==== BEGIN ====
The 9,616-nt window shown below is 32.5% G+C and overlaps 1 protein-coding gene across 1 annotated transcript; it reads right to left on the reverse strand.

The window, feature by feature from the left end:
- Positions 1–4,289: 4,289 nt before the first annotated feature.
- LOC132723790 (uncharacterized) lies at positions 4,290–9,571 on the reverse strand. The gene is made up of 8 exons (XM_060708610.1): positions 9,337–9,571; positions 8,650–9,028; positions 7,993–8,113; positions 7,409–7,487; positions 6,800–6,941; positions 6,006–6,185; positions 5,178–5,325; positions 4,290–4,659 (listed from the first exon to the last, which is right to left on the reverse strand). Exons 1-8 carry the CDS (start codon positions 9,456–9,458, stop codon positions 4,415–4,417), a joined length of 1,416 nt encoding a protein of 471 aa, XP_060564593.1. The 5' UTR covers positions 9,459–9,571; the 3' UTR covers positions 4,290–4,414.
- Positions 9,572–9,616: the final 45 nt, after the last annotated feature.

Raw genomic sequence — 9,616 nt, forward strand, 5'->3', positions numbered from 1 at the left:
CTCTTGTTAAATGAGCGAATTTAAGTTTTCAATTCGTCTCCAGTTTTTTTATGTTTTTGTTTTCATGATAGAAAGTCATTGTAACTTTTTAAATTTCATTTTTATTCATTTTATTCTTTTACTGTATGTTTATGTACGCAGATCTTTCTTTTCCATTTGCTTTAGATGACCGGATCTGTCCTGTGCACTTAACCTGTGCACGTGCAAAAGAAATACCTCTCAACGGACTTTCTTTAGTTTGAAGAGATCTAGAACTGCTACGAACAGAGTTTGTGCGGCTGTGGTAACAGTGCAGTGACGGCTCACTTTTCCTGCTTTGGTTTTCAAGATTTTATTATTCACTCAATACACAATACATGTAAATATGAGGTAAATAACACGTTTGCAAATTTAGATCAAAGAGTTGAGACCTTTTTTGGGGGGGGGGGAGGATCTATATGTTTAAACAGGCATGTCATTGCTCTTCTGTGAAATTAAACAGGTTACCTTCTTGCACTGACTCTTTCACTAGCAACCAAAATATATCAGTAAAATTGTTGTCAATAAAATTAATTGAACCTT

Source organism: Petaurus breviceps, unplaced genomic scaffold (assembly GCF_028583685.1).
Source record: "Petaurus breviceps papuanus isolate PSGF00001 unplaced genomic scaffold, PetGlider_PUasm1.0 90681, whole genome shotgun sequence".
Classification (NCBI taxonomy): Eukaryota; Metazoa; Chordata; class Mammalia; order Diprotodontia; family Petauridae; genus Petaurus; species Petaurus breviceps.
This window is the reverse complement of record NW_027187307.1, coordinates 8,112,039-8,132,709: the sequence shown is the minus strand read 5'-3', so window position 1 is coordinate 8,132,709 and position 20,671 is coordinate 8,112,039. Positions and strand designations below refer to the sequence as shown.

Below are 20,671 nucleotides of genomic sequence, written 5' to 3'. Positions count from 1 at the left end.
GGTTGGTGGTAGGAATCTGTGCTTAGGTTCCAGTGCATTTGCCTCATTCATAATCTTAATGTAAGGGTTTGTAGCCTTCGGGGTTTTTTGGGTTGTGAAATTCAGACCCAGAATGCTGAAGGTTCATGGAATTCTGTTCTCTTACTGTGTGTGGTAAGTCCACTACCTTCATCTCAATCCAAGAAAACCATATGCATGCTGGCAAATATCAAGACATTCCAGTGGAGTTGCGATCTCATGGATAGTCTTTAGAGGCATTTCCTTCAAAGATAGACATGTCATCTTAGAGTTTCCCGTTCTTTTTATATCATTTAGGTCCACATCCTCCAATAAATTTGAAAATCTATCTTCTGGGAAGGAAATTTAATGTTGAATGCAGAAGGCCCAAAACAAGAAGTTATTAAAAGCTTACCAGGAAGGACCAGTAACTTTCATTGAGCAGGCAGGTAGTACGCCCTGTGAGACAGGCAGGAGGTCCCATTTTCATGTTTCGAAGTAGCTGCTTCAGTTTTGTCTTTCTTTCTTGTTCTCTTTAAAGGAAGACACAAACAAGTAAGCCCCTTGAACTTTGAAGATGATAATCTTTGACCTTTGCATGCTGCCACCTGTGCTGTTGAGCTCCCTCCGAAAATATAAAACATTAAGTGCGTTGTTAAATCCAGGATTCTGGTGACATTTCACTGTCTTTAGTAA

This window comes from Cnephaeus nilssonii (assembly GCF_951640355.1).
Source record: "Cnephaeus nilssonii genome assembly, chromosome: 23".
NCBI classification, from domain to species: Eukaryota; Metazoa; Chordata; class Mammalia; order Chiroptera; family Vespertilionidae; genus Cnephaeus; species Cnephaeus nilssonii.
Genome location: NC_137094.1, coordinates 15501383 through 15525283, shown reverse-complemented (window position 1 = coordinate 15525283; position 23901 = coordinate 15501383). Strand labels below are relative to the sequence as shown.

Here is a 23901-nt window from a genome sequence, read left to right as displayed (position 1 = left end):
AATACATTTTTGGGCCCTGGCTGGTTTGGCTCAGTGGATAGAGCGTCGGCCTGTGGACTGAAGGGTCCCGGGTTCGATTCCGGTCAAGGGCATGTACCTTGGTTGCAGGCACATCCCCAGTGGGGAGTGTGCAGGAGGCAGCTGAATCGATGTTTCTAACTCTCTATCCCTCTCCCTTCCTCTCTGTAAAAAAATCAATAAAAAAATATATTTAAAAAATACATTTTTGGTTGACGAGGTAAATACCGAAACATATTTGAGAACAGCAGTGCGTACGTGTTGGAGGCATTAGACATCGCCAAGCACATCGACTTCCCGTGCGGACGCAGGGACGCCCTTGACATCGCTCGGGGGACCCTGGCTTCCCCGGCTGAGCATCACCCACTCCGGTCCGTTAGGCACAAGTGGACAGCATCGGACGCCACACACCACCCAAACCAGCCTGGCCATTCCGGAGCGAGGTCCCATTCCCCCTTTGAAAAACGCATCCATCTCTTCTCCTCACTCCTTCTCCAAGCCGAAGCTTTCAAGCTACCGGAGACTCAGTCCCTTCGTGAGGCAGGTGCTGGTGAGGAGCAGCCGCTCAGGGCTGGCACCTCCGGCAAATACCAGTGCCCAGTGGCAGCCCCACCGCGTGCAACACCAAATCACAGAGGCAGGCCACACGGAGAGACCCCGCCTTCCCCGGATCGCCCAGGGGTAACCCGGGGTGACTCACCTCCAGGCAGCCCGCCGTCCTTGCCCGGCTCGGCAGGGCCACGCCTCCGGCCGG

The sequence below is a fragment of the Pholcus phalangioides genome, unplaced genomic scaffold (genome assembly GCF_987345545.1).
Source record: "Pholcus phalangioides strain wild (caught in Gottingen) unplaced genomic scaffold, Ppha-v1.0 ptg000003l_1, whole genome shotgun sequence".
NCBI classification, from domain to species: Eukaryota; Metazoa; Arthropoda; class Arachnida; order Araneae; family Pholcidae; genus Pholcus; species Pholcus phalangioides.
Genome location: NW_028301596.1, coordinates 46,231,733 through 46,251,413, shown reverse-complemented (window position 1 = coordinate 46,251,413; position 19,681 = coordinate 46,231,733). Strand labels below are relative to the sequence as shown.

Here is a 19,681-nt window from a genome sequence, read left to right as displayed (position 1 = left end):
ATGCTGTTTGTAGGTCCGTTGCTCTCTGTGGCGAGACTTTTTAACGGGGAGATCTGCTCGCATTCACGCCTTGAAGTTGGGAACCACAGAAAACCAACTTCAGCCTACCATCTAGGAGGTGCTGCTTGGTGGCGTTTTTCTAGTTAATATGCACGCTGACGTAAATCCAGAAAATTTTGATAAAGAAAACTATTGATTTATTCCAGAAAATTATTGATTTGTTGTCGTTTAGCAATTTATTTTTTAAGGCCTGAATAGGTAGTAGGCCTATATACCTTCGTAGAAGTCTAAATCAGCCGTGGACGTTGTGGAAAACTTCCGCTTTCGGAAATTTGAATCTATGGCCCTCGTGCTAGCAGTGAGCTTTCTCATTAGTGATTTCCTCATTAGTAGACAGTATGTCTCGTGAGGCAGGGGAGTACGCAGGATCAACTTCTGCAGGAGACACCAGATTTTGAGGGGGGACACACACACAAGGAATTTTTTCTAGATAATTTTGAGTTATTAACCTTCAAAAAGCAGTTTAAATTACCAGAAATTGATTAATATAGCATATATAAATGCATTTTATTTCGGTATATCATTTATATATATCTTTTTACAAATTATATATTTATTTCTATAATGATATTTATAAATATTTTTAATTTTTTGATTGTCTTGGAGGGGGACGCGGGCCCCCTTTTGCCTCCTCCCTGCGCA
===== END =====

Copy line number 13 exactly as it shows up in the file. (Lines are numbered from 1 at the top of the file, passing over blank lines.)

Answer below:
GGTTGGTGGTAGGAATCTGTGCTTAGGTTCCAGTGCATTTGCCTCATTCATAATCTTAATGTAAGGGTTTGTAGCCTTCGGGGTTTTTTGGGTTGTGAAATTCAGACCCAGAATGCTGAAGGTTCATGGAATTCTGTTCTCTTACTGTGTGTGGTAAGTCCACTACCTTCATCTCAATCCAAGAAAACCATATGCATGCTGGCAAATATCAAGACATTCCAGTGGAGTTGCGATCTCATGGATAGTCTTTAGAGGCATTTCCTTCAAAGATAGACATGTCATCTTAGAGTTTCCCGTTCTTTTTATATCATTTAGGTCCACATCCTCCAATAAATTTGAAAATCTATCTTCTGGGAAGGAAATTTAATGTTGAATGCAGAAGGCCCAAAACAAGAAGTTATTAAAAGCTTACCAGGAAGGACCAGTAACTTTCATTGAGCAGGCAGGTAGTACGCCCTGTGAGACAGGCAGGAGGTCCCATTTTCATGTTTCGAAGTAGCTGCTTCAGTTTTGTCTTTCTTTCTTGTTCTCTTTAAAGGAAGACACAAACAAGTAAGCCCCTTGAACTTTGAAGATGATAATCTTTGACCTTTGCATGCTGCCACCTGTGCTGTTGAGCTCCCTCCGAAAATATAAAACATTAAGTGCGTTGTTAAATCCAGGATTCTGGTGACATTTCACTGTCTTTAGTAA